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Study Reveals How Fear Is Processed In The Brain

Update Date: Sep 16, 2014 03:46 AM EDT
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A new study has demonstrated how fear arises in the brain when individuals are exposed to threatening images. 

The study is first to separate emotion from threat by controlling for the dimension of arousal, the emotional reaction provoked (positive or negative) in response to stimuli. 

"We are trying to find where thought exists in the mind," explained John Hart, Jr., M.D., Medical Science Director at the Center for BrainHealth, in a press release. "We know that groups of neurons firing on and off create a frequency and pattern that tell other areas of the brain what to do. By identifying these rhythms, we can correlate them with a cognitive unit such as fear."

With the help of electroencephalography (EEG), researchers identified theta and beta wave activity that signifies the brain's reaction to visually threatening images.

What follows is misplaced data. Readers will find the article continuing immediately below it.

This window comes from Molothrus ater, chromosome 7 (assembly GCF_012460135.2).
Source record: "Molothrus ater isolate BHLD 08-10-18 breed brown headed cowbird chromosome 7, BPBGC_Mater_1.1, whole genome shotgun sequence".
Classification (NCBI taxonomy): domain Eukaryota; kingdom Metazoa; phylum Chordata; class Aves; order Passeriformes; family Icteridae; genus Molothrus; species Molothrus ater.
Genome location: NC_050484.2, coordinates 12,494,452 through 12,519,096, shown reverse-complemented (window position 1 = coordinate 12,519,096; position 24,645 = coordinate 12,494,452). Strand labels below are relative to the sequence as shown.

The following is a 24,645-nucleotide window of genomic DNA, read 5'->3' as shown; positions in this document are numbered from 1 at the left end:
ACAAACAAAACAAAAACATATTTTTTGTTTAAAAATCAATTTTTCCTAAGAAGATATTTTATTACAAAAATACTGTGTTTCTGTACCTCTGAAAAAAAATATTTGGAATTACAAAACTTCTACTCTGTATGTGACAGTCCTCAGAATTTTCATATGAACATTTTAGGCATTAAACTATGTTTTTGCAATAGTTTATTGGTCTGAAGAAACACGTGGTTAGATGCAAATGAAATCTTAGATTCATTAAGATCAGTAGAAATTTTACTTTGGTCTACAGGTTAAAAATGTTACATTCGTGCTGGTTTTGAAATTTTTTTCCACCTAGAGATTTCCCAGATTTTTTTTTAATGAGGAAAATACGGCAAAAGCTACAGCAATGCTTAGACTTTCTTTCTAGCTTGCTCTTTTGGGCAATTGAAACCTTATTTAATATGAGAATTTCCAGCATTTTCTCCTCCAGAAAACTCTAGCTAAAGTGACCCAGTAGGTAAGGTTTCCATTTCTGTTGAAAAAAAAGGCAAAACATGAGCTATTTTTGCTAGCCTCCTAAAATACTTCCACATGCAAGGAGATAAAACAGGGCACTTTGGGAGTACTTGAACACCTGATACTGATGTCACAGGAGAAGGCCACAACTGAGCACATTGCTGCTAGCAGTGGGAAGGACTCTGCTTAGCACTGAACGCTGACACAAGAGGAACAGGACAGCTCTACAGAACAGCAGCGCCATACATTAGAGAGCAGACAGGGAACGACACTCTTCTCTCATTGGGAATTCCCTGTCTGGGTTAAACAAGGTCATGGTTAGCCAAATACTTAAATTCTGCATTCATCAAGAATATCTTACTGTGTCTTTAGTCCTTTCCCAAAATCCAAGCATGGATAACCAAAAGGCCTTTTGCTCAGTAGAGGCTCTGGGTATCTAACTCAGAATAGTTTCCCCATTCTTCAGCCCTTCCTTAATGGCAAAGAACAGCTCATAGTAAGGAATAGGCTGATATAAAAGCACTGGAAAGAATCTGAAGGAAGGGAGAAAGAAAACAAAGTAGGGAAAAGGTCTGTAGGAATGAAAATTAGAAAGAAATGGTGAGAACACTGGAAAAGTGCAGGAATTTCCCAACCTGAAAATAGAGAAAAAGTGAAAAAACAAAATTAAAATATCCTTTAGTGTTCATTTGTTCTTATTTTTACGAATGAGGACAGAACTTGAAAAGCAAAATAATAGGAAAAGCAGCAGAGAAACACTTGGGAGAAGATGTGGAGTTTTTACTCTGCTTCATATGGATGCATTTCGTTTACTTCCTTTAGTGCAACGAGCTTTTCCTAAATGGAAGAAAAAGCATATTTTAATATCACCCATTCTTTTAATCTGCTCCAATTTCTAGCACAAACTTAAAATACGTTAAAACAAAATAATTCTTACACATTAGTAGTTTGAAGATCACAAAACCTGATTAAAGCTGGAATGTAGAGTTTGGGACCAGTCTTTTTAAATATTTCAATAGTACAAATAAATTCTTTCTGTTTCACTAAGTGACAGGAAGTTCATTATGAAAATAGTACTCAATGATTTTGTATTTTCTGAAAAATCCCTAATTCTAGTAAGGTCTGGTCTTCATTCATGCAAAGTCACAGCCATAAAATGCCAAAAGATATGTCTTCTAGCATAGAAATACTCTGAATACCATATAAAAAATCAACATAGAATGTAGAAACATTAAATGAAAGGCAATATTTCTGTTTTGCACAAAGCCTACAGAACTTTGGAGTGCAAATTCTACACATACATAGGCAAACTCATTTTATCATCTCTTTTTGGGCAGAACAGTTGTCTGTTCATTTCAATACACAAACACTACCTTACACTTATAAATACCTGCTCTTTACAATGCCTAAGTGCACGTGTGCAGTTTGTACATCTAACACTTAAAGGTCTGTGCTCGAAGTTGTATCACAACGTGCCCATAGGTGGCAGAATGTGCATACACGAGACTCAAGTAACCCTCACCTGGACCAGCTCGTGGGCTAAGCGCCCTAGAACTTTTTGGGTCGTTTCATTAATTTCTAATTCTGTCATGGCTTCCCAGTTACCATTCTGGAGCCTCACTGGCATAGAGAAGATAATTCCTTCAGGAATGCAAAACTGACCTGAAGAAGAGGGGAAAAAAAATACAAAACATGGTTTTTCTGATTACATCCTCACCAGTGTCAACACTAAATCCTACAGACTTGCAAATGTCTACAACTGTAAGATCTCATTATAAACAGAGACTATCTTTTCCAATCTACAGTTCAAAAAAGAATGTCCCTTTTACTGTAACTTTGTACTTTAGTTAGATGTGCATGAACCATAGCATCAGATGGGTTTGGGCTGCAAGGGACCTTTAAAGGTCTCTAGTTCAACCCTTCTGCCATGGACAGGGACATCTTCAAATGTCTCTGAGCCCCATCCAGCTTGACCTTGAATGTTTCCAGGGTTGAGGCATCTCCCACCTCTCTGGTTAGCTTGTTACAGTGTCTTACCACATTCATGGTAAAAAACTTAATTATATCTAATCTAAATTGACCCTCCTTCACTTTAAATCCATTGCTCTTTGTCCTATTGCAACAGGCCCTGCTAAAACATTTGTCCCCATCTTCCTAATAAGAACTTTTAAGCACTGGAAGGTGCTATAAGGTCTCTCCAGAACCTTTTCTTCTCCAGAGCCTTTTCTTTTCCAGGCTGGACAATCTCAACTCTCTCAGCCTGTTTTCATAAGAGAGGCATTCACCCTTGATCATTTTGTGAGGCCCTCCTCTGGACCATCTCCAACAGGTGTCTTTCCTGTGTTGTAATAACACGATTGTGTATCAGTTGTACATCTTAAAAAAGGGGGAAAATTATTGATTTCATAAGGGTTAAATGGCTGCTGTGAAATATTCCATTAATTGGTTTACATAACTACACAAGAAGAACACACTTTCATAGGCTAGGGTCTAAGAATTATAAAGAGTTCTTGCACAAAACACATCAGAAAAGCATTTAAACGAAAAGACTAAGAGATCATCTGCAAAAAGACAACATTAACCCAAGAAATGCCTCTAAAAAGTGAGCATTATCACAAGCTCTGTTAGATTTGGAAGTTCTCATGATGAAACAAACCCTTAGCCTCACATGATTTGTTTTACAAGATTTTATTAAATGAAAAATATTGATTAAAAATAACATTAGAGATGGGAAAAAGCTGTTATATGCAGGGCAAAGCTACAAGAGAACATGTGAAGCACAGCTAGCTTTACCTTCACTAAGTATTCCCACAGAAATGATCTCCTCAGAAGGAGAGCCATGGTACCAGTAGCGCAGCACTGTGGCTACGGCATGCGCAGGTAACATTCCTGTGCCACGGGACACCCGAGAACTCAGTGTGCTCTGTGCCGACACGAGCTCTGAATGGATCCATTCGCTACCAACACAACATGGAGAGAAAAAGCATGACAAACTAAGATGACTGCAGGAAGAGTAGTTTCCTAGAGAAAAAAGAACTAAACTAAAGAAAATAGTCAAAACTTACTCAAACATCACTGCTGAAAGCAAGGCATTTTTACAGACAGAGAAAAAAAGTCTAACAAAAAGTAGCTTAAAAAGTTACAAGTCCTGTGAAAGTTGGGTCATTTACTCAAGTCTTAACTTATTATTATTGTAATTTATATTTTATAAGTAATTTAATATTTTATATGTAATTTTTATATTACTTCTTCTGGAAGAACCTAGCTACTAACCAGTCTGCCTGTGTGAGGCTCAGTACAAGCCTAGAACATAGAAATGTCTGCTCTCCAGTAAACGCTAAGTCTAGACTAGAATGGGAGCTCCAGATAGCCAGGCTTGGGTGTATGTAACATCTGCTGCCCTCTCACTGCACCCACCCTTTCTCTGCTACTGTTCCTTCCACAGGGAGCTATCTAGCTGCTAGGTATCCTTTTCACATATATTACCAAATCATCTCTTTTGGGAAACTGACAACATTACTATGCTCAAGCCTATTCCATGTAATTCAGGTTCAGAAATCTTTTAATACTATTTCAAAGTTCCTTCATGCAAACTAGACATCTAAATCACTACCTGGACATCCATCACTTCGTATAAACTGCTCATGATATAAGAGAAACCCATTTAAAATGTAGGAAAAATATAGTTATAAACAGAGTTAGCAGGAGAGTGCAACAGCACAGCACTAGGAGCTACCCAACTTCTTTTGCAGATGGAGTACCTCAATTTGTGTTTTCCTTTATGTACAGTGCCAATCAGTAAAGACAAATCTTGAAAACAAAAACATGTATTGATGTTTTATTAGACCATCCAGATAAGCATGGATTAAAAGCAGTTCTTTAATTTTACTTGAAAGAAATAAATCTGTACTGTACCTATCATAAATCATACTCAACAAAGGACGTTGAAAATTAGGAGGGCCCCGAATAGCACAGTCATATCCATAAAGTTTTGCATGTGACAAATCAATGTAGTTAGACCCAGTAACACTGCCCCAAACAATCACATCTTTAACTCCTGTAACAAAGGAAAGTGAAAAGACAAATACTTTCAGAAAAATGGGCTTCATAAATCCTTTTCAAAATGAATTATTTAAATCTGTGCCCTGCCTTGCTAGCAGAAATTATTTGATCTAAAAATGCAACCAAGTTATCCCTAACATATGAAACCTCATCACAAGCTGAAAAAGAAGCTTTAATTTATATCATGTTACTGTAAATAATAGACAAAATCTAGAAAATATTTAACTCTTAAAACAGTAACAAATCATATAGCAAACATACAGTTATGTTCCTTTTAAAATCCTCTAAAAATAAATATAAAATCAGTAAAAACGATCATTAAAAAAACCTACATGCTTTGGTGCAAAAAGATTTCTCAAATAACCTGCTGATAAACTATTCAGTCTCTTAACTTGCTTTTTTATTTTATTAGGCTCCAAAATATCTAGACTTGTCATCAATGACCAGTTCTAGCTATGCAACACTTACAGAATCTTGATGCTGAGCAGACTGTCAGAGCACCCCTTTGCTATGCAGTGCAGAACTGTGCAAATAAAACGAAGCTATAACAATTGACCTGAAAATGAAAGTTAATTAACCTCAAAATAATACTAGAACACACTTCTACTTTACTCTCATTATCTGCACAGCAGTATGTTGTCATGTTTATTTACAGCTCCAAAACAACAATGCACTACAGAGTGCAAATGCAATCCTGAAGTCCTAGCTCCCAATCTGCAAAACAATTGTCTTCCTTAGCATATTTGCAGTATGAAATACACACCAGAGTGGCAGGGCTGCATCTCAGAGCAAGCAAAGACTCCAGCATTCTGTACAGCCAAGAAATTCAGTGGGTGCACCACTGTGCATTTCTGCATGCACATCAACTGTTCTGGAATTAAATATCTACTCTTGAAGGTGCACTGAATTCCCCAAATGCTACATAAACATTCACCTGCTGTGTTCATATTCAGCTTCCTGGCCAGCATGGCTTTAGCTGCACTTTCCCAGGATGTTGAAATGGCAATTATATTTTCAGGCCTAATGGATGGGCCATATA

"We have known for a long time that the brain prioritizes threatening information over other cognitive processes," explained Bambi DeLaRosa, study lead author. "These findings show us how this happens. Theta wave activity starts in the back of the brain, in it's fear center - the amygdala - and then interacts with brain's memory center - the hippocampus - before traveling to the frontal lobe where thought processing areas are engaged. At the same time, beta wave activity indicates that the motor cortex is revving up in case the feet need to move to avoid the perceived threat."

The study is published in the journal Brain and Cognition.

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